President Moon Jae-in observed the test-firing of the nation’s new ballistic missile with a maximum range of 497 miles/800 kilometers, Friday, on June 23, sending a strong warning to North Korea over its provocations.
The test of a Hyunmoo-type ballistic missile, which puts the whole of North Korea within striking distance, took place at the Anheung test site of the Agency for Defense Development (ADD) under the wing of the Ministry of National Defense in Taean, South Chungcheong Province.
«The missile fell precisely onto a designated target after flying a prearranged distance», presidential spokesman Park Soo-hyun said at a media briefing.
As core assets forming the Kill Chain pre-emptive strike system, the new strategic weapons will be used to attack the North’s nuclear and missile facilities in the event of war, Park noted.
The military plans to complete the development of the new missile and deploy it by the end of the year.
Spokesman Park said the latest test was the fourth of its kind. «The new missile will be operationally deployed after two more test-firings», he said.
President Moon said his visit to the test site was meaningful in that the people as well as the President could affirm the nation’s missile capabilities amid the North’s evolving missile threats.
«The people are now convinced South Korea is not behind the North in missile capabilities», Park quoted Moon as saying. «I am an advocate of dialogue with the North, but pushing for such dialogue and engaging Pyongyang will be only possible when the nation has strong national defense, which overwhelms that of the North».
Park said there had been some concerns over Moon’s visit to the test site as it could provoke the Kim Jong-un regime and complicate the situation ahead of the South Korea-U.S. summit scheduled for next week.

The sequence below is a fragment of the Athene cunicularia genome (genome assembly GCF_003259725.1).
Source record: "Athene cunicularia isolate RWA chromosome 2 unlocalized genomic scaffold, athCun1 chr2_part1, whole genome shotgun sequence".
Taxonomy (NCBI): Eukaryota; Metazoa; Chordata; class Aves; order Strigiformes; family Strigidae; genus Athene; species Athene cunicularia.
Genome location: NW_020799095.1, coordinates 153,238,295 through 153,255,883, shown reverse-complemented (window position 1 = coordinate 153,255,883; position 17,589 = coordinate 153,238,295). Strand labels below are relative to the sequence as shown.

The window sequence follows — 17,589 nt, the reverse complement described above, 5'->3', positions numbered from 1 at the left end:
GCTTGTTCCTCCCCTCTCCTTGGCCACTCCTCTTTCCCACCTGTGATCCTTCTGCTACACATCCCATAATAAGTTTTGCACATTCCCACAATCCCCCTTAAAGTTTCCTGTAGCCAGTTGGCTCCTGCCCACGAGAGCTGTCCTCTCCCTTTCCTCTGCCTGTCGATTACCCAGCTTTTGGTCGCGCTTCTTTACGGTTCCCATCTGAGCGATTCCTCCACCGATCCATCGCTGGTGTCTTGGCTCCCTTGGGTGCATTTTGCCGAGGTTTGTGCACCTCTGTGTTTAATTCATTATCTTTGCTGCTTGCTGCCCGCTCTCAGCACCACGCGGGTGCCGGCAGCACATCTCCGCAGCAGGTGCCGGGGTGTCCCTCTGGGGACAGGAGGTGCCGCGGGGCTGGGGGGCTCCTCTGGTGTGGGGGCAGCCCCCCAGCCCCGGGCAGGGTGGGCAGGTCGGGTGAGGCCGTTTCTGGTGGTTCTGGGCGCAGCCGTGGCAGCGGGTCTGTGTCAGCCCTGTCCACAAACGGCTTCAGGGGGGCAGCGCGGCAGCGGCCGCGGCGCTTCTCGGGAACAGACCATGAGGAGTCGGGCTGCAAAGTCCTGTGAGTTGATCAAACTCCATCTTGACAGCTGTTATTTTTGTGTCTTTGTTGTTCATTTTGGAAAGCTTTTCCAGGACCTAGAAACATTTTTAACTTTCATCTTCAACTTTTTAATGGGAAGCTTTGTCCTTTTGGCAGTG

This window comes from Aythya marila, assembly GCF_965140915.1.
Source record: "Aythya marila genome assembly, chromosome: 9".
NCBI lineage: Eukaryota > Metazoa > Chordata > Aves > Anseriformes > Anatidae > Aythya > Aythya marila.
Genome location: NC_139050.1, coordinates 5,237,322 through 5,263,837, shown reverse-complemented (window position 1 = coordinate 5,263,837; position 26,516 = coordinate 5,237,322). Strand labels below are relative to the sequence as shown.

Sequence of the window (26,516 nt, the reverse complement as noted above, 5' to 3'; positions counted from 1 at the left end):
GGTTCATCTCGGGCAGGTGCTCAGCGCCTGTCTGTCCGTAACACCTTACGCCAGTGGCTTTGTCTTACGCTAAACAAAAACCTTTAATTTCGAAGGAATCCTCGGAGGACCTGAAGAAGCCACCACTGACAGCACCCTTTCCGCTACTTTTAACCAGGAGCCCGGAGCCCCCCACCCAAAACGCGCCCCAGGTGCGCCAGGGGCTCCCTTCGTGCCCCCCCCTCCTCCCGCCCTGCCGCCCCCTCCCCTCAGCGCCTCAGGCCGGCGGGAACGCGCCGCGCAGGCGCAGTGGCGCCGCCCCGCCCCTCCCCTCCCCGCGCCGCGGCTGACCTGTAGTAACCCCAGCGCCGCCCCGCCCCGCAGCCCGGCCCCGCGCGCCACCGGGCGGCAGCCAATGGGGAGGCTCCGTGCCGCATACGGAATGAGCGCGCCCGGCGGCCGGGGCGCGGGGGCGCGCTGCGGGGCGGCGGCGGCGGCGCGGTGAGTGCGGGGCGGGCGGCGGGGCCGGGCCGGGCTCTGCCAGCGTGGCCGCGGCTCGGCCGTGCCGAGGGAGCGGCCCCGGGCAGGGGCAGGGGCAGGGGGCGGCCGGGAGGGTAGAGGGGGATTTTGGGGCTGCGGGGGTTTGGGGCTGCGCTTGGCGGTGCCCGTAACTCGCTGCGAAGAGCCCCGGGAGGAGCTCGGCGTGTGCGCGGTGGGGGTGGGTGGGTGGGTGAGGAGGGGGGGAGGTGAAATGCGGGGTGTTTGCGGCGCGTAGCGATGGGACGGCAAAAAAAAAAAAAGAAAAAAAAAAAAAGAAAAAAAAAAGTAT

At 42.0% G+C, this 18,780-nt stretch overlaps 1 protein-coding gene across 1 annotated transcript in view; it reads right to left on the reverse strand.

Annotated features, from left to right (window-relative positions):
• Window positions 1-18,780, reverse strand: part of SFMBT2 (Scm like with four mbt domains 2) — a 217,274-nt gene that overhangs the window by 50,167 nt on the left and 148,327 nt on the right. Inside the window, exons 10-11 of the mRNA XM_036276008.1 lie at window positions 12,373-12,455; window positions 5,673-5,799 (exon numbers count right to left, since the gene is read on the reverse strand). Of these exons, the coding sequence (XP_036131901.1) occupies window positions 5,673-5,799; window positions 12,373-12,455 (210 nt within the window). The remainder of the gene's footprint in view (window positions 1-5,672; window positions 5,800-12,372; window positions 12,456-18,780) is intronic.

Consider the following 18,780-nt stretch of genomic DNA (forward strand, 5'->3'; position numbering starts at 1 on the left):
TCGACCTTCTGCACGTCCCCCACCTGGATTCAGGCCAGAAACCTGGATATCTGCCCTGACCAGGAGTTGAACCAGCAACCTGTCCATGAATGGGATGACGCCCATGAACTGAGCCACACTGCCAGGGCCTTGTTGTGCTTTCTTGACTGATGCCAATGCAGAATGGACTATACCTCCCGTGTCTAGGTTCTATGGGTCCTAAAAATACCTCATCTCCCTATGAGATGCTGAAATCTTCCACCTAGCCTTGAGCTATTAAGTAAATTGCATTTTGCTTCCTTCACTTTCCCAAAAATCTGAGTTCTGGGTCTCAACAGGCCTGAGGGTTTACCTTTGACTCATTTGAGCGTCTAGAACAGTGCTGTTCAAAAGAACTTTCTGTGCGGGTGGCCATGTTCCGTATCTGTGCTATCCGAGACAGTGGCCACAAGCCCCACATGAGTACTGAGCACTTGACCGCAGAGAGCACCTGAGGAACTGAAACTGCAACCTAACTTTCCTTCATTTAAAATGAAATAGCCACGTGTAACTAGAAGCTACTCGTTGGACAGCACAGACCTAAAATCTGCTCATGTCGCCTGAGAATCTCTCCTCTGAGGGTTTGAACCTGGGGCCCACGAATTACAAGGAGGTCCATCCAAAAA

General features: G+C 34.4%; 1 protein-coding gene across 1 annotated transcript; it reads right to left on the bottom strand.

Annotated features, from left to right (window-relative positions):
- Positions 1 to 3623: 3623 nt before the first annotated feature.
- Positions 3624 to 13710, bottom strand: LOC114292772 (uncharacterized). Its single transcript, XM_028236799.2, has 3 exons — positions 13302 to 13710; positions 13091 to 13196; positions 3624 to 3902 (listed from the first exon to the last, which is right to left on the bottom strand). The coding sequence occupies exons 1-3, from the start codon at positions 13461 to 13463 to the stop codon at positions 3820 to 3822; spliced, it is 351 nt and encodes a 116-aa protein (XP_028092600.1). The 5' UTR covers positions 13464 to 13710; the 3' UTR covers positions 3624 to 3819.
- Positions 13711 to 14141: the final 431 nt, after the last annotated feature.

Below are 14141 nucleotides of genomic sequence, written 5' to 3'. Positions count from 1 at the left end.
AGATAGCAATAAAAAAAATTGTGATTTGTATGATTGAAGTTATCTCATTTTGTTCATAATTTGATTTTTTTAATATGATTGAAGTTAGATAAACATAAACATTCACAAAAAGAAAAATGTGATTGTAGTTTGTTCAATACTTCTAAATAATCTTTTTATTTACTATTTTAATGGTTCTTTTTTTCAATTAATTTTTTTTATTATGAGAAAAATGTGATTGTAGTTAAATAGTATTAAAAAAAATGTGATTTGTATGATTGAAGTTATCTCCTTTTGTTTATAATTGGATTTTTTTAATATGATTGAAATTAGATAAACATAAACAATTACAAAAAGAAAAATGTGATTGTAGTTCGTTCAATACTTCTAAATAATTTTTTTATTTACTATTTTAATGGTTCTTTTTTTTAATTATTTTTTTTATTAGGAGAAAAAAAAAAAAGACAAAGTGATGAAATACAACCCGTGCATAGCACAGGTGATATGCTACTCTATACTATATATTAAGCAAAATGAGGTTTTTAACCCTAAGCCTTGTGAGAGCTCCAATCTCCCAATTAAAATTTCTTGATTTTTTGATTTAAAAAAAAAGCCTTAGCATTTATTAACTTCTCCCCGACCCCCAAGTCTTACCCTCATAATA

«The first vice chief of the National Security Office was originally planning to supervise the test-firing, but after receiving a report, Moon showed willingness to observe it in person», Park said.
If the new missile is fired from the southern resort island of Jeju, it is theoretically capable of reaching Sinuiju, a North Korean city bordering China. If fired from Pohang, North Gyeongsang Province, the missile can reach anywhere in North Korea.
The military has been developing ballistic missiles with extended firing ranges since Seoul and Washington revised the guidelines on such weapons for the South in October 2012. The revision allowed Seoul to extend the maximum range of its missiles to 497 miles/800 kilometers from the previous limit of 186.4 miles/300 kilometers.
South Korea is currently operating Hyunmoo 2A and 2B short-range ballistic missiles with maximum ranges of 186.4 miles/300 kilometers and 310.7 miles/500 kilometers, respectively; and Hyunmoo 3 cruise missiles with a range of 621.4 miles/1,000 kilometers.
Observers expect the new missile to be named the Hyunmoo 2C.
The North has conducted five missile provocations since Moon was sworn in, May 10, including a test-firing of a new type of anti-ship cruise missile, June 8.
Before this, Pyongyang fired a Scud-type ballistic missile from Wonsan, May 29, which was later assessed as an anti-ship ballistic missile. At the time, the North claimed the missile featured a new high-precision guidance system and a faster launch process.
The Kim Jong-un regime also fired an intermediate-range ballistic missile on May 14, a medium-range ballistic missile May 21 and a KN-06 surface-to-air guided missile May 27.